Translation by Yehoshua Siskin
Elirach Ohiyon, an educator from Be'er Sheva, wrote the following to me last night regarding the Mimouna, a holiday for Jews of North African, especially Moroccan, descent. The Mimouna marks the end of Pesach and a return to eating hametz.
"This evening, while celebrating the Mimouna at my grandmother's house, one of the grandchildren closed the front door. My grandmother immediately jumped up and told him: 'Don't close that door' and my mother quickly swung the door wide open again. The thing is, my grandmother seldom speaks. She is severely disabled and it is extremely difficult to get her to say anything -- until they close her front door.
I have just recalled a single, brief moment, yet it says a lot about the Moroccan community, and how we can better understand it through its Mimouna celebration. The amount of food in my grandmother's stuffed refrigerator is completely unreasaonable, to say nothing of the number of refrigerators that she has. For years I never understood this, but I heard one sentence repeated over and over again: 'Maybe someone will come.'
There are certain homes where uninvited guests are a disaster, but I grew up in a totally different reality. I learned that there is no such thing as an inappropriate time when it comes to guests and that a full house is a recipe for happiness.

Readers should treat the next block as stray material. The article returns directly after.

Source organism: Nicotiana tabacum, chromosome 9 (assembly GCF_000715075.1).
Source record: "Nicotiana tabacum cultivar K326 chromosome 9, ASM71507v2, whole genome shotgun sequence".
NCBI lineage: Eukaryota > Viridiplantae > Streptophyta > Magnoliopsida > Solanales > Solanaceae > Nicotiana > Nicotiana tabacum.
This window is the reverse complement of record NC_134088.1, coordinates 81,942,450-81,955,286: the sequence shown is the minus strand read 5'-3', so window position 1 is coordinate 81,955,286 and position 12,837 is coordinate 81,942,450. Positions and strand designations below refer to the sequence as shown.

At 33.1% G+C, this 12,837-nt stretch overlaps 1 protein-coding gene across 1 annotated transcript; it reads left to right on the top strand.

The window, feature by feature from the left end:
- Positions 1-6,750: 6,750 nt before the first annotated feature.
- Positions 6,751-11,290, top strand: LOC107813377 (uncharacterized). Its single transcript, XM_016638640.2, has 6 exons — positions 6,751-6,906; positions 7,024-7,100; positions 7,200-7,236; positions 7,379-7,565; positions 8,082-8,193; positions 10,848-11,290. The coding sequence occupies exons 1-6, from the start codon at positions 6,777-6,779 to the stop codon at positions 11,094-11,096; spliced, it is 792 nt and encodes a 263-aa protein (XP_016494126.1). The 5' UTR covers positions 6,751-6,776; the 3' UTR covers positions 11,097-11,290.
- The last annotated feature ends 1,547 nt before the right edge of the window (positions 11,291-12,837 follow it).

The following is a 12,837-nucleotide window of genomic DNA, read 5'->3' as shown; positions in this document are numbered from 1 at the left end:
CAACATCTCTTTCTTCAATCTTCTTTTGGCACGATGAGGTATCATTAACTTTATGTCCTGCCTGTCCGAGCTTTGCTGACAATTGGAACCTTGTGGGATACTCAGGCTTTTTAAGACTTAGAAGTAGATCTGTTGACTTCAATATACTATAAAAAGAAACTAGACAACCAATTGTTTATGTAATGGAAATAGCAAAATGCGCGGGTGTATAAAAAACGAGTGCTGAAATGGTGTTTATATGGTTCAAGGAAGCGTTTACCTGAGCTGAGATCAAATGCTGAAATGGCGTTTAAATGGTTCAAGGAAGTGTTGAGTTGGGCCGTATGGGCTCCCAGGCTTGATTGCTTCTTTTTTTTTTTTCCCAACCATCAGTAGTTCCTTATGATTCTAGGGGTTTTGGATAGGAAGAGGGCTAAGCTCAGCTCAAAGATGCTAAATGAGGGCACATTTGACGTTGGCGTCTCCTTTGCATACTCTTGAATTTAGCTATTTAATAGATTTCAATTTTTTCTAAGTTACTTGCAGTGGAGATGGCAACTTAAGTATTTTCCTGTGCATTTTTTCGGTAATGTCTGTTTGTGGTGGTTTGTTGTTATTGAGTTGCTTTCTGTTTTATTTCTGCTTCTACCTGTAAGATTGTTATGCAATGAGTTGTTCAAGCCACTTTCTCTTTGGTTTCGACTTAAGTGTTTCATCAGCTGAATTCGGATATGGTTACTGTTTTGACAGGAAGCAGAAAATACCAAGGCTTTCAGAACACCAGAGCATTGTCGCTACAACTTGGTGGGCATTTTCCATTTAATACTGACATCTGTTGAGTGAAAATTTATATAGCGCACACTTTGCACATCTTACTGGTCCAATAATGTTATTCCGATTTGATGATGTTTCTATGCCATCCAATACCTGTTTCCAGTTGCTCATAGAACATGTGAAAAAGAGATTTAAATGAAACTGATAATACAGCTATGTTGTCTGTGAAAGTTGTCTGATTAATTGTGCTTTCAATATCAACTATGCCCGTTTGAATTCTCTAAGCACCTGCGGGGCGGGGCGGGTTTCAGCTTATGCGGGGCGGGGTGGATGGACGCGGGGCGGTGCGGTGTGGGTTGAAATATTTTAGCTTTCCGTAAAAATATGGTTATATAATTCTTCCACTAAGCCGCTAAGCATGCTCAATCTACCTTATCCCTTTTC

The more time passes, the less you see this. Doors are closed and people no longer arrive without invitations. But one night a year, we are privileged to see families who are so happy just to have people coming to their homes. And every time I think about how old my grandmother is, I get scared. Because this world desperately needs people who become alarmed when their front door is closed; it's a special kind of awareness, an entire way of life. If only I will be privileged to carry on this tradition in my own home. In the words of the customary Mimouna greeting: 'Tirvachu ve'tisadu' (Be prosperous so you can help others).